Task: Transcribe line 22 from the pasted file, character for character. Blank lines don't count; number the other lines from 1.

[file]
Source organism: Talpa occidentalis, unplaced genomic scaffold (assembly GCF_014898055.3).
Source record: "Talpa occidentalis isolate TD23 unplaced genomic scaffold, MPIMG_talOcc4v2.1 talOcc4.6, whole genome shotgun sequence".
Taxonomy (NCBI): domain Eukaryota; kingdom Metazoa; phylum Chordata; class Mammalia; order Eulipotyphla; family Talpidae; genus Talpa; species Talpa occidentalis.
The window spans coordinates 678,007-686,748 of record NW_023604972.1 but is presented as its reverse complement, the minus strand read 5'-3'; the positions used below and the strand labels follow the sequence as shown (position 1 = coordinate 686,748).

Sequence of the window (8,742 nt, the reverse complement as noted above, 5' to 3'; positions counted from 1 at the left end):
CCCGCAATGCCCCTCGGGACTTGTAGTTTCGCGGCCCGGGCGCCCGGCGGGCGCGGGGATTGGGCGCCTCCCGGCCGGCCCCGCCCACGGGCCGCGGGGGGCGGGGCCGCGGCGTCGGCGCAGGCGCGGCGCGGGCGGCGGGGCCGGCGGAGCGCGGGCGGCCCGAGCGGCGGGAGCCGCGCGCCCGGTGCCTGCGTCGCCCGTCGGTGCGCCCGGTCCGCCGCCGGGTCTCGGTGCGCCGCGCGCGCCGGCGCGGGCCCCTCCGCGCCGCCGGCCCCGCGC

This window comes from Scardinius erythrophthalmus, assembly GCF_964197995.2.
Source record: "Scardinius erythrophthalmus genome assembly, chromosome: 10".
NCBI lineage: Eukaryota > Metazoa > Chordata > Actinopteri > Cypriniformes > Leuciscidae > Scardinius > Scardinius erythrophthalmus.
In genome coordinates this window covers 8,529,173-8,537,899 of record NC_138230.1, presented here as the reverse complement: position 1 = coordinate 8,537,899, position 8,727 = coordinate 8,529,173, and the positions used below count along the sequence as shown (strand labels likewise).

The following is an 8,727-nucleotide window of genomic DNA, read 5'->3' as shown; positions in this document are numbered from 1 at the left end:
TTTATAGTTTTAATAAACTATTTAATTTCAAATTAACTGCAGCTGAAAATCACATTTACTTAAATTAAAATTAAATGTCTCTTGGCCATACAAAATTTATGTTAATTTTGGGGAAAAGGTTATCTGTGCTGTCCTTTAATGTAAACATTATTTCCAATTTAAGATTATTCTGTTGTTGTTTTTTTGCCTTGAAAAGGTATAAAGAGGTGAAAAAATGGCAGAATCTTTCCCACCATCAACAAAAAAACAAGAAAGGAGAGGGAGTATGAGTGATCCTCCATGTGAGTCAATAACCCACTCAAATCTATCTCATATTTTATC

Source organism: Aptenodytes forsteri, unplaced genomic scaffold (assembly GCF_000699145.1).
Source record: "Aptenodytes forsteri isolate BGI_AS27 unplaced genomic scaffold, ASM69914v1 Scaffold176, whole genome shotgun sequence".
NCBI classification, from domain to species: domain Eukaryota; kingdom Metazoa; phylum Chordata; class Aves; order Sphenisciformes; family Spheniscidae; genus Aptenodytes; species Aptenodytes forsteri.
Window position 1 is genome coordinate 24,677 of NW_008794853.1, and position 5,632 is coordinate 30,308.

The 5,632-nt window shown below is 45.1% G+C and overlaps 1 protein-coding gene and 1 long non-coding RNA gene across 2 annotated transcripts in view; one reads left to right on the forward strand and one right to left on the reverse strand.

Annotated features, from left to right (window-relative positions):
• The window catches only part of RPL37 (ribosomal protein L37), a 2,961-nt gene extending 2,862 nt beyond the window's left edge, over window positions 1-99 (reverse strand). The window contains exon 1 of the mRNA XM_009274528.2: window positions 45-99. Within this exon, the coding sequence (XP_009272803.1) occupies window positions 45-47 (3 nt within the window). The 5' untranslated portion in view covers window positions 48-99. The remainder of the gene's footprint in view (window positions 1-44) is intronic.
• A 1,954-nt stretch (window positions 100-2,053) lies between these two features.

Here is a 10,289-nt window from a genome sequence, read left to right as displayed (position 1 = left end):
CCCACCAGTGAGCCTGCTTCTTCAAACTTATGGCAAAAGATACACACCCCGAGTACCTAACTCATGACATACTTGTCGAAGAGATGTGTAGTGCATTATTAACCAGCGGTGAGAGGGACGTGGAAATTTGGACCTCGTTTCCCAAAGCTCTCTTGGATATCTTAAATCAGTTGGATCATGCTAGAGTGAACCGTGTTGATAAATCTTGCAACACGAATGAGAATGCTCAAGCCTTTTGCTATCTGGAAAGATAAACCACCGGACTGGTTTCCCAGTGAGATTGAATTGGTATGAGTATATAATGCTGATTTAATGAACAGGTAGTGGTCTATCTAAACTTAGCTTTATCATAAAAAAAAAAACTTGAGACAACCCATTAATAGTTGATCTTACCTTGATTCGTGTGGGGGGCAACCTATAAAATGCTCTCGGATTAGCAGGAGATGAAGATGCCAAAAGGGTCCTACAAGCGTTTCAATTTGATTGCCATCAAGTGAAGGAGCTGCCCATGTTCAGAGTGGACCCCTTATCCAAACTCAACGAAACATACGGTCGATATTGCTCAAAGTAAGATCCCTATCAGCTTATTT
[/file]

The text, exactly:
CCCACCAGTGAGCCTGCTTCTTCAAACTTATGGCAAAAGATACACACCCCGAGTACCTAACTCATGACATACTTGTCGAAGAGATGTGTAGTGCATTATTAACCAGCGGTGAGAGGGACGTGGAAATTTGGACCTCGTTTCCCAAAGCTCTCTTGGATATCTTAAATCAGTTGGATCATGCTAGAGTGAACCGTGTTGATAAATCTTGCAACACGAATGAGAATGCTCAAGCCTTTTGCTATCTGGAAAGATAAACCACCGGACTGGTTTCCCAGTGAGATTGAATTGGTATGAGTATATAATGCTGATTTAATGAACAGGTAGTGGTCTATCTAAACTTAGCTTTATCATAAAAAAAAAAACTTGAGACAACCCATTAATAGTTGATCTTACCTTGATTCGTGTGGGGGGCAACCTATAAAATGCTCTCGGATTAGCAGGAGATGAAGATGCCAAAAGGGTCCTACAAGCGTTTCAATTTGATTGCCATCAAGTGAAGGAGCTGCCCATGTTCAGAGTGGACCCCTTATCCAAACTCAACGAAACATACGGTCGATATTGCTCAAAGTAAGATCCCTATCAGCTTATTT